During a press briefing at the Capitol, the governor said there were 726 new cases, 101 of which involved children 18 years of age and younger. That brings the total cases to 41,626 since the first one was reported on March 6. “That means this virus is still out there and it’s still aggressively spreading,” he said.
Despite a large number of new cases he said Kentucky’s positivity rate has dropped to 5.18 percent, on a seven-day rolling average. That’s down substantially from the 5.41 percent reported Wednesday and 5.48 percent on Tuesday.
“That’s good news, but here’s the really hard news,” he said. “We are announcing 14 new deaths. “We had 12 Wednesday and 12 the day before. That’s 38 deaths in just the last three days.”
The latest deaths include a 66-year-old man from Barren County; a 95-year-old woman from Clay County; two men, ages 81 and 88, from Fayette County; an 88-year-old woman from Gallatin County; a 55-year-old man from Graves County; an 84-year-old woman from Harlan County; a 77-year-old woman from Hopkins County; an 89-year-old man from Jackson County; a 57-year-old man from Marion County; a 96-year-old woman from Oldham County; a 65-year-old woman from Pulaski County; and a 76-year-old man from Warren County.
One family asked for their loved one’s demographics not to be shared. The highest number of COVID-19 deaths in a single day in Kentucky was 20, reported on May 19.
As of Thursday, 638 Kentuckians are currently hospitalized with COVID-19, 155 in the ICU, and 108 are on a ventilator Beshear reported. There have been at least 794,282 coronavirus tests performed in Kentucky and more than 9,388 Kentuckians have recovered from the virus.
“Let’s make sure we make the right decisions to keep our cases low. Let’s make sure we wear our masks and stay six feet apart,” he said.
The governor said he was surprised that the Kentucky High School Athletic Association voted to go ahead with a full fall sports season. “One of the things I thought was do we want to start when we have a 10 percent chance of getting through the season where we might play two games or do we want to start at a time when we think we can get through 10 games and people have a full and complete season?”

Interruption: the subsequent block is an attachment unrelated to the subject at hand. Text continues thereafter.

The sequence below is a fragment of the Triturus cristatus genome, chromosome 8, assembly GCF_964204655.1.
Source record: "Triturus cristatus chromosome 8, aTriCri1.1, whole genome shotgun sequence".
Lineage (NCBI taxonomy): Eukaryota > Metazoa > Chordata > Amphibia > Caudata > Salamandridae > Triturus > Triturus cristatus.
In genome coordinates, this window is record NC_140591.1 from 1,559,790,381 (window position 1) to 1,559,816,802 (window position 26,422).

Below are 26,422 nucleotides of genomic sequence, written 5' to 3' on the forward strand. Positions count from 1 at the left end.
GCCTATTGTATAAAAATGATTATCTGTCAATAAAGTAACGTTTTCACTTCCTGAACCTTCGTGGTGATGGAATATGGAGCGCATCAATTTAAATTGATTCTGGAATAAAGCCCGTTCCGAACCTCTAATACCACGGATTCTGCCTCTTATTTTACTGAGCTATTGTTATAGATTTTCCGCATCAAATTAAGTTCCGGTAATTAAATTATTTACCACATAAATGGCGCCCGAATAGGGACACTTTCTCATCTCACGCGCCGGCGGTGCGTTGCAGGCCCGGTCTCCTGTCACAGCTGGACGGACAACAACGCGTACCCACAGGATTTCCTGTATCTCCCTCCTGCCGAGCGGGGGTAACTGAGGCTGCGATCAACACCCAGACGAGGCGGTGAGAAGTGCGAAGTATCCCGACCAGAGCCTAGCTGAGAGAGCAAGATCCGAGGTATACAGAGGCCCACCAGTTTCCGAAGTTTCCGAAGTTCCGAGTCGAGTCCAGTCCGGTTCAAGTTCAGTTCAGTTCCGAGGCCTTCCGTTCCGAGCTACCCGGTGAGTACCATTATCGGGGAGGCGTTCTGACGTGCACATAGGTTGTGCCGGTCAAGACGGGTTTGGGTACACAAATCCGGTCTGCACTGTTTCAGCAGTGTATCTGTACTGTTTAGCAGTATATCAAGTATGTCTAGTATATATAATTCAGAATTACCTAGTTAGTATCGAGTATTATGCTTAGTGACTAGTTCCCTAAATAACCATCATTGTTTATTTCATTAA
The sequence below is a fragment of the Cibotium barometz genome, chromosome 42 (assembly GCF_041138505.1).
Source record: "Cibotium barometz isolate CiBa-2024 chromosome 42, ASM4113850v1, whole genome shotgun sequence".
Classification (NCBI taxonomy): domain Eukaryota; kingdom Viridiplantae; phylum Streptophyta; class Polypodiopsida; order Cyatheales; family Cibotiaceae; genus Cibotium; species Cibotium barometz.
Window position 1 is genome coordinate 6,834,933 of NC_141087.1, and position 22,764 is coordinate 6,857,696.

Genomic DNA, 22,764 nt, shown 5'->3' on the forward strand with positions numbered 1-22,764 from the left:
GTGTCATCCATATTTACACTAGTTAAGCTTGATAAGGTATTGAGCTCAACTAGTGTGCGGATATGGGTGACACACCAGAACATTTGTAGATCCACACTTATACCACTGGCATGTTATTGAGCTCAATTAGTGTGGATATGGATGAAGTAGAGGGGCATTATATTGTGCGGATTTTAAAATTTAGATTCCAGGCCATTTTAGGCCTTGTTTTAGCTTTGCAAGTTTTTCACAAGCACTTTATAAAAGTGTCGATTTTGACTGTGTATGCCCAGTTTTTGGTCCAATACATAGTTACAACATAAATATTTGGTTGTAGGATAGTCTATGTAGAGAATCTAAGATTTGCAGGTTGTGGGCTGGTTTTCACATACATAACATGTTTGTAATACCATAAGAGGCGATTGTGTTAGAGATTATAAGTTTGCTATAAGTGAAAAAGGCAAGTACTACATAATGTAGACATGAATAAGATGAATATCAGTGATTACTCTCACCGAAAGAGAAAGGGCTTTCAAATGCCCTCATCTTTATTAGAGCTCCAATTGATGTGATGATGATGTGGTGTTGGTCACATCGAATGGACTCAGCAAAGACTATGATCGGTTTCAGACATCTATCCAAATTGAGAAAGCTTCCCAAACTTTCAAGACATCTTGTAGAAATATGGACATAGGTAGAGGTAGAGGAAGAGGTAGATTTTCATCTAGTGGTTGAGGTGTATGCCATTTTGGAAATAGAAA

He added, “If some of the early sports aren’t successful and have to cancel their season, that could lead to the cancellation of other sports coming after that, based on this virus. That would worry me if I’m in some of those other sports.”
Cabinet for Health and Family Services Secretary Eric Friedlander reminded Kentuckians of the importance of completing the 2020 census at 2020census.gov or by calling 844-330-2020.
“Our hospitals, health care providers, social service agencies, housing authority, and other organizations receive grant funding based on the number of people and the demographics of the population they serve,” Friedlander said. “Let's not leave their supplemental funding on the table,” said Secretary Friedlander. “Furthermore, congressional and state legislative seats are based on population, which means if we don’t complete the census, we threaten our ability to be heard in Washington and here in Frankfort.”
Currently, about two-thirds of Kentuckians have completed their census form. The deadline is September 20.
Beshear says his next scheduled press briefing will be Monday at 4 p.m.
You can find out more about other key updates, actions, and information from Gov. Beshear and his administration on the response to the coronavirus pandemic at kycovid19.ky.gov.